ABC Stage 67
||This article possibly contains original research. (January 2012)|
|Some or all of this article's listed sources may not be reliable. (January 2012)|
|ABC Stage 67|
|Directed by||Sam Peckinpah
Franklin J. Schaffner
|Theme music composer||Elmer Bernstein|
|Country of origin||USA|
|No. of seasons||1|
|No. of episodes||26|
|Running time||60 minutes|
|Production company(s)||Francis Productions|
|Original channel||American Broadcasting Company|
It premiered on American Broadcasting Company on September 14, 1966 with Murray Schisgal's The Love Song of Barney Kempinksi, directed by Stanley Prager and starring Alan Arkin as a man enjoying the sights and sounds of New York City in his last remaining hours of bachelorhood. Arkin was nominated for an Emmy Award for Outstanding Single Performance By An Actor in a Leading Role in a Drama and the program was nominated as Outstanding Dramatic Program.
ABC's effort to bring culture to the masses was a noble but unsuccessful experiment. Scheduled first against I Spy on Wednesdays and then The Dean Martin Show on Thursdays, the show consistently received low ratings. Its last production, an adaptation of Jean Cocteau's one-woman play The Human Voice starring Ingrid Bergman, aired on May 4, 1967.
- The Kennedy Wit (aired October 5, 1966) featured Jack Paar discussing John F. Kennedy's speeches with David Powers, who served as Special Assistant to the President in the White House and was the original curator of the Kennedy Library.
- Olympus 7-0000 (aired October 12, 1966), a musical comedy by Richard Adler and featuring Larry Blyden, Donald O'Connor and Phyllis Newman. A coach attempts to organize a professional football team.
- The Confession (aired October 19, 1966), a drama starring Brandon deWilde, Dana Elcar, Hugh Franklin, Katharine Houghton, Arthur Kennedy, and Byron Sanders.
- The Canterville Ghost (aired November 2, 1966), an original musical version of the Oscar Wilde tale with a score by Jerry Bock and Sheldon Harnick. It starred Michael Redgrave, Douglas Fairbanks, Jr., and Frankie Howerd.
- Evening Primrose (aired November 16, 1966), an original musical (with a book by James Goldman and a score by Stephen Sondheim) about a poet who opts to drop out of society and live in a department store. It was directed by Paul Bogart and starred Anthony Perkins, Charmian Carr, and Dorothy Stickney. The program was taped after regular business hours at the now-defunct Stern Brothers department store in Manhattan. A studio recording with Neil Patrick Harris in the Perkins role was released in 2001. This episode is available for viewing at the Museum of Television & Radio branches in New York City and Beverly Hills. This episode has been released on DVD.
- The Legend of Marilyn Monroe (aired November 30, 1966), a documentary about the film star narrated by John Huston. The episode has been released on DVD.
- On the Flip Side (aired December 7, 1966), an original rock musical, with songs by Burt Bacharach and Hal David, about a teen idol has-been portrayed by Ricky Nelson. An original soundtrack album was released by Decca Records.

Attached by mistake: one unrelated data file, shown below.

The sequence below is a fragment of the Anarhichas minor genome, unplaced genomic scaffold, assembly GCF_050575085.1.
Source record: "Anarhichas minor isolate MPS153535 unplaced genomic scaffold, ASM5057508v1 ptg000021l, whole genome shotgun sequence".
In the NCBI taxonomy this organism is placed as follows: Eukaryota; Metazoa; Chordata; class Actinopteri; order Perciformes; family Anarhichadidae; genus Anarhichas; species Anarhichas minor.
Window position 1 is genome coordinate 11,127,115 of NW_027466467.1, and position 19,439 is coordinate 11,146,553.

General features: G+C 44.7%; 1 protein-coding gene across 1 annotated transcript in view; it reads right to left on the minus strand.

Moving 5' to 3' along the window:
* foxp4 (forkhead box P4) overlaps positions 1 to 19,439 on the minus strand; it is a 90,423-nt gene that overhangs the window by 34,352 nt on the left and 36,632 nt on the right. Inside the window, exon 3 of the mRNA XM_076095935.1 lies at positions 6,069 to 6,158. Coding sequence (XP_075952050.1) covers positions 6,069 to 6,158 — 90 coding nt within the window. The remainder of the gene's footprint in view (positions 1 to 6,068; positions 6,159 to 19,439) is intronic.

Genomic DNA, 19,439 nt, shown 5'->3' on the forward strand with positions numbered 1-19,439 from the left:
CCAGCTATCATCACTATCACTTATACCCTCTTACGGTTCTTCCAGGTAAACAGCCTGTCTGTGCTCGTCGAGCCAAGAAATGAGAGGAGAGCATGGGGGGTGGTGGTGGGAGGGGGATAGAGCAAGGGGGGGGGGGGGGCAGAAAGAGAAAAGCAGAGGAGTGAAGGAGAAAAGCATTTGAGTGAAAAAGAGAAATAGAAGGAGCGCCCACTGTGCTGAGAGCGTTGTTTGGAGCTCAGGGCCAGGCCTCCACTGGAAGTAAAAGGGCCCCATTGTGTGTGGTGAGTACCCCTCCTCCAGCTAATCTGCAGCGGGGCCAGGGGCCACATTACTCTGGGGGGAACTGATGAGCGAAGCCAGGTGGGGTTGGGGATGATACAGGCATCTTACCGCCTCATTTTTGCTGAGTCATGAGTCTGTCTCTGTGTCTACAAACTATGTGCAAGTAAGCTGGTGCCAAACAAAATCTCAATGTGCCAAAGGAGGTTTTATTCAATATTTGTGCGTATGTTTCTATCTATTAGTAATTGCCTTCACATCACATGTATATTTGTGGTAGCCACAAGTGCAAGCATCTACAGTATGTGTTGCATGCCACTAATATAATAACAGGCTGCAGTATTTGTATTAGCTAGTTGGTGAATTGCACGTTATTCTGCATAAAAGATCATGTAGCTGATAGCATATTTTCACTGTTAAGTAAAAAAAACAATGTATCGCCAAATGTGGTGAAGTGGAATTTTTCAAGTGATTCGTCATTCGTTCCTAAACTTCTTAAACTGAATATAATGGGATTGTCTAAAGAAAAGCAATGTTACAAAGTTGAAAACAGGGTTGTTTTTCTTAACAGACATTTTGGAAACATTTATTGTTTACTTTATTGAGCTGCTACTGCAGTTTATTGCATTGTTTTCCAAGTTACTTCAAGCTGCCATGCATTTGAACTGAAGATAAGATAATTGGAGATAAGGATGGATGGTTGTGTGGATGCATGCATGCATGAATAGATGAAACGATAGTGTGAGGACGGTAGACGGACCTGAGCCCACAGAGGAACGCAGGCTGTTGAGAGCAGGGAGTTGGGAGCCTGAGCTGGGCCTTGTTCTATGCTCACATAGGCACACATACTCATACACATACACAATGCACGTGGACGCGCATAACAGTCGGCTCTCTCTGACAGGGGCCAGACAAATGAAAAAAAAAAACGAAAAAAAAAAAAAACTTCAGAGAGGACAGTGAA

- A Christmas Memory (aired December 21, 1966), an adaptation of Truman Capote's semi-autobiographical novella, won a Peabody Award and Emmy Awards for Capote and Eleanor Perry's teleplay and Geraldine Page's leading performance.
- Sex in the Sixties (aired January 12, 1967), a documentary about the changing sexual mores of the decade, included discussions with William Masters and Virginia E. Johnson, authors of Human Sexual Response, and Playboy's Hugh Hefner.
- The Light Fantastic (aired February 9, 1967), a lighthearted look at the influence of dance on society with Lauren Bacall and John Forsythe.
- Rodgers and Hart Today (aired March 2, 1967), a salute to Richard Rodgers and Lorenz Hart hosted by Petula Clark and Bobby Darin, with Quincy Jones as musical director. Guests included the Mamas & the Papas, the Supremes, Count Basie and his Orchestra, and Peter Gennaro and his dancers. The show was unique in that it included not one word of dialogue. Three of the songs the Mamas and the Papas performed ("My Heart Stood Still," "Sing For Your Supper," and "Here in My Arms") appear on the DVD "California Dreamin': The Songs of the Mamas & the Papas" released in 2005.
- The American Boy (aired March 9, 1967) was a trio of films about adolescent boys living in the city, the suburbs, and the country. One of the three, Skaterdater, had been nominated for a 1965 Academy Award as Best Live Action Short, and was the winner of nine international film festival awards, including the Palme D'Or at Cannes.
- A Time For Laughter: A Look at Negro Humor in America (aired April 6, 1967) was a showcase for African-American performers produced by Harry Belafonte and featuring Godfrey Cambridge, Diahann Carroll, Dick Gregory, Richard Pryor, George Kirby, Redd Foxx, and Moms Mabley (in her television debut). It was nominated for an Emmy as Outstanding Variety Program.
- The Human Voice (aired May 4, 1967) was an adaptation of Jean Cocteau's 1930 one-woman play about a woman's conversation with her former lover. It starred Ingrid Bergman and was directed by Canadian director Ted Kotcheff.
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